much higher than our stressing voltage for PD testing; Furthermore,

the pressboard and paper ring used in the experiment were well

pretreated to drive away the air bubble in themselves, and their

PDIVs were also much higher than our PD testing voltage. Hence,

the most probable discharge in our model is generated from the

cavity between the pressboard and the ground electrode, which

may have some influences on the inner surface of the 1 mm

pressboard.

After the pressboard and Kraft paper samples were made into

specimens, they were divided into two groups. Each group

comprised six specimens. One group was used for PD data

acquisition, while the other was used for measuring the degree of

polymerization (DP) by viscometry method to indicate the degree

of aging. One specimen from the second group was removed from

the aging chamber every of 48 h interval to measure DP value.

Figure 3 shows the schematic setup used to perform the

accelerated aging experiments and partial discharge measurements.

PD signal was detected using the impulse current method

according to IEC60270. A discharge-free ac voltage source (50

kV/50 kVA) was applied to the sample with amplitude of 0-50 kV

and frequency of 50 Hz. The coupling capacitances C (1000 pF)

facilitated the passage of the high-frequency current impulses. All

of the specimens were aged with a test voltage 12 kV and

temperature of 130 °C. A digital instrument was used to acquire

partial discharge sample data. The digital instrument mainly

comprised of a PD detector D with the overall bandwidth from 20

kHz to 15 MHz, an amplifier, and a Lecroy Wavepro 7100 digital

oscilloscope used to measure and store the pulse peak and phase

angle of the PD signal. The calibration of partial discharge

detection system was carried out by directly connecting the

calibrator to the terminals of the sample. At the beginning of aging,

the temperature of the aging chamber was stabilized at 130° C. A

slow voltage ramp was applied to the specimens until the inception

voltage V

inc

(=3.2 kV) was observed on the oscilloscope. Generally,

20% above V

inc

should be chosen as the test voltage. However, the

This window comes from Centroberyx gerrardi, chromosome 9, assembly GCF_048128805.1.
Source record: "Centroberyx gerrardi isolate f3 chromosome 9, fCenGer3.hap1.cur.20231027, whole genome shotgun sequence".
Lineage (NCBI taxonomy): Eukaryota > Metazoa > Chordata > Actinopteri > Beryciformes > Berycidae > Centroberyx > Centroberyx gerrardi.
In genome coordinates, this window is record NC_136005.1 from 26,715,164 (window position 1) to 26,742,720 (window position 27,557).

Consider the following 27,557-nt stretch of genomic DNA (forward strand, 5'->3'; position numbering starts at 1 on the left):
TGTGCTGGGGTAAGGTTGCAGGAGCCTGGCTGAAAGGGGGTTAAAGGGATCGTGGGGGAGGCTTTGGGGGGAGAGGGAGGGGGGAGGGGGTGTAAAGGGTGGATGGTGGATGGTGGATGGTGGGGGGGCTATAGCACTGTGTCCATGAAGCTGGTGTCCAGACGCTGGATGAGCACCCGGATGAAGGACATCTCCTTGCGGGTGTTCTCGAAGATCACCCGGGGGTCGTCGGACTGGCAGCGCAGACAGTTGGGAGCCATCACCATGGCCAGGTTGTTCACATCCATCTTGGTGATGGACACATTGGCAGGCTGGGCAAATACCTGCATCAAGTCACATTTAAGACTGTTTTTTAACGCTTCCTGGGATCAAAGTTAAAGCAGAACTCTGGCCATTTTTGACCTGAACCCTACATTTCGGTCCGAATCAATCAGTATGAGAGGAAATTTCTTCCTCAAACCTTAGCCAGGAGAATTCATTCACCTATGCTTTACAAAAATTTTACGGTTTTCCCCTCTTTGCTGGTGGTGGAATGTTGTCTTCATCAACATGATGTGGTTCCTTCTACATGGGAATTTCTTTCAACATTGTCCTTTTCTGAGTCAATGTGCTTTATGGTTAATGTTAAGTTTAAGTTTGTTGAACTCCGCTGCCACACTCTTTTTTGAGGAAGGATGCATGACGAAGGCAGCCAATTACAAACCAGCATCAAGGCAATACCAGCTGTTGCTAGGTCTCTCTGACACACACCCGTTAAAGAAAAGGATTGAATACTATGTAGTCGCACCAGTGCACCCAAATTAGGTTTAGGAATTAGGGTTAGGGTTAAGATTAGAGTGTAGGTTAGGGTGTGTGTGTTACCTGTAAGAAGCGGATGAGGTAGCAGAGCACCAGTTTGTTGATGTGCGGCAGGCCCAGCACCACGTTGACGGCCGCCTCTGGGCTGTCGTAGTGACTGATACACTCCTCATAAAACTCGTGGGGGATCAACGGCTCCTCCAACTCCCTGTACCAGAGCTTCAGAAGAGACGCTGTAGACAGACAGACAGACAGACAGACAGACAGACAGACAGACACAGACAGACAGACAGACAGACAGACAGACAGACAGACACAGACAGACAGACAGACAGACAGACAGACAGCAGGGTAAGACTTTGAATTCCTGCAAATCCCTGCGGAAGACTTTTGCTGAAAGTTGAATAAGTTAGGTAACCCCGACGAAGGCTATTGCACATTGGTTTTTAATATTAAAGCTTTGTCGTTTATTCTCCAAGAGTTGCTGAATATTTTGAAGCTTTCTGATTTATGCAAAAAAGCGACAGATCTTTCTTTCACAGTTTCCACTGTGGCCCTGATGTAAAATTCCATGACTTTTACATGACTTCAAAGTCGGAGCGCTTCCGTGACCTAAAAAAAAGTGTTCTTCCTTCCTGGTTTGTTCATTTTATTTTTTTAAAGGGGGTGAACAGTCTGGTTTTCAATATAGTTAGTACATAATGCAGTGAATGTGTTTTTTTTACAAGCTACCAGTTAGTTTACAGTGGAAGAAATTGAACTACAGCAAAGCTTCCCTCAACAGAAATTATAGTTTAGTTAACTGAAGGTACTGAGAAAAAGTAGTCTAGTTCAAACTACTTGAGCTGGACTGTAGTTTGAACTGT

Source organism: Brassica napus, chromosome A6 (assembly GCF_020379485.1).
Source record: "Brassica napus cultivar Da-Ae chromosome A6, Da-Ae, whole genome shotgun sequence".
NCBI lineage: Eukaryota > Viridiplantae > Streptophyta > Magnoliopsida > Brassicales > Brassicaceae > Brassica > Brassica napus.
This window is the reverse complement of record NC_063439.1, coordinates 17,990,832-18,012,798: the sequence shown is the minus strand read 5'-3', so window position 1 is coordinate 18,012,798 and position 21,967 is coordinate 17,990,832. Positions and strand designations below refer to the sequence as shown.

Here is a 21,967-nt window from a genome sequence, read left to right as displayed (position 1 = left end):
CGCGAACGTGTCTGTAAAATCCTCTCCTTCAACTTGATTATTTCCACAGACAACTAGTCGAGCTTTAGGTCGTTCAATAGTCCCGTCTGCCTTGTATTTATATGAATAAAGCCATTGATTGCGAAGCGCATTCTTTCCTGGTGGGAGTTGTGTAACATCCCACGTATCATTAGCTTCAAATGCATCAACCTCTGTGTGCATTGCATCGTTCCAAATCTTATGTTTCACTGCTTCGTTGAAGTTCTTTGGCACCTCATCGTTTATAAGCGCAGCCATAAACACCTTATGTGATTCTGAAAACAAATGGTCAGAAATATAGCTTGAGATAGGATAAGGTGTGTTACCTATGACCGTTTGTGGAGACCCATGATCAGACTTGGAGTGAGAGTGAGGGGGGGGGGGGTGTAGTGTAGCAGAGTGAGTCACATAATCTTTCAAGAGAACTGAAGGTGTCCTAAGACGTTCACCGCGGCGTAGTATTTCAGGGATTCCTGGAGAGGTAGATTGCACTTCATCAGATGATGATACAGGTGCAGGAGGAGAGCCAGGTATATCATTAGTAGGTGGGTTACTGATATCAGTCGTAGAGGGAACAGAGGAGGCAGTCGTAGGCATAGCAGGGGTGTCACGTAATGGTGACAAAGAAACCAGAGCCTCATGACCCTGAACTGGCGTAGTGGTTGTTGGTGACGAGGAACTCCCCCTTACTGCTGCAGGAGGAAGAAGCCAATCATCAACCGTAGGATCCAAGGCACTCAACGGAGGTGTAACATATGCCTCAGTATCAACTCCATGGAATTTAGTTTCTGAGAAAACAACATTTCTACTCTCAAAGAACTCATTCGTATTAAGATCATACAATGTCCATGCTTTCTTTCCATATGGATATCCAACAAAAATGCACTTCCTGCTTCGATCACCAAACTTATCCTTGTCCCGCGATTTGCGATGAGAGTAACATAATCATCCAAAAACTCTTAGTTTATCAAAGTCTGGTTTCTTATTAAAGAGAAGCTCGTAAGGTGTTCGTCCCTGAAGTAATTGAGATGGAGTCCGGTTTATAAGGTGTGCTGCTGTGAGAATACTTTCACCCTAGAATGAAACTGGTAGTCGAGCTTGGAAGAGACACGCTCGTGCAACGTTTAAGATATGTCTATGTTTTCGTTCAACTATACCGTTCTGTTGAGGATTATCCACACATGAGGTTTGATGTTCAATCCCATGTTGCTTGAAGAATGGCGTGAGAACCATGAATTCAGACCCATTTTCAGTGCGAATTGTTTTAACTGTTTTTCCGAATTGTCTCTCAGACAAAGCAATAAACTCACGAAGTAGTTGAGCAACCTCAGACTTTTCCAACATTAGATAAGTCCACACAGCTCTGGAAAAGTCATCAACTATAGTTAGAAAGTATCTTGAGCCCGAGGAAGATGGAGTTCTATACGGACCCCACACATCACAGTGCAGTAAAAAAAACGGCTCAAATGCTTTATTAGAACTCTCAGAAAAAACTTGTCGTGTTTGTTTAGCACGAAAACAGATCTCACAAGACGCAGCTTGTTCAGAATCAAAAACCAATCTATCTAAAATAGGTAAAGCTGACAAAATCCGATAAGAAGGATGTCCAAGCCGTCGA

PD signal at this voltage often lasts for a certain period and then

becomes extinct. As a result, 7 kV was chosen as the test voltage

V

test

in our experiment since, under this condition, stable PD signals

could be obtained from the oscilloscope. A sampling rate of 50

MHz was used to record PD waveform. The discharge signal of

every continuous 100 cycles was accumulated to form one PD

sample.

HV power

source

C1

C2

C：Discharge-free

voltage divider

Cx

D

Voltage meter

Amplifier

Oscilloscope

Test AC

voltage

Calibration

modular

Aging

chamber

Figure 3. Diagram of the aging system.

The accelerated aging experiment lasted for 288 h. The trace of

DP with aging time is shown in Figure 4. DP values decreased

dramatically from 1164 at the beginning, to 733 at 48 h in the

earlier aging stage, 576 at 96 h in the middle aging stage, and 400

at 192 h in the later aging stage. In the final aging stages, DP

decreased slowly and approached 300 at the final point of the

experiment, at 288 h. The specimens were taken out of aging oven

when the experiment was finished. It was observed that the oil

color changed from bright to light brown, the pressboard became

brittle due to the very low DP value. There was no obvious spark

spot around the internal cavity surface resulting from PD.

0

200

400

600

800

1000

1200

0 48 96 144 192 240 288

Time(Hours)

D

P

Figure 4. Development of DP with the aging time.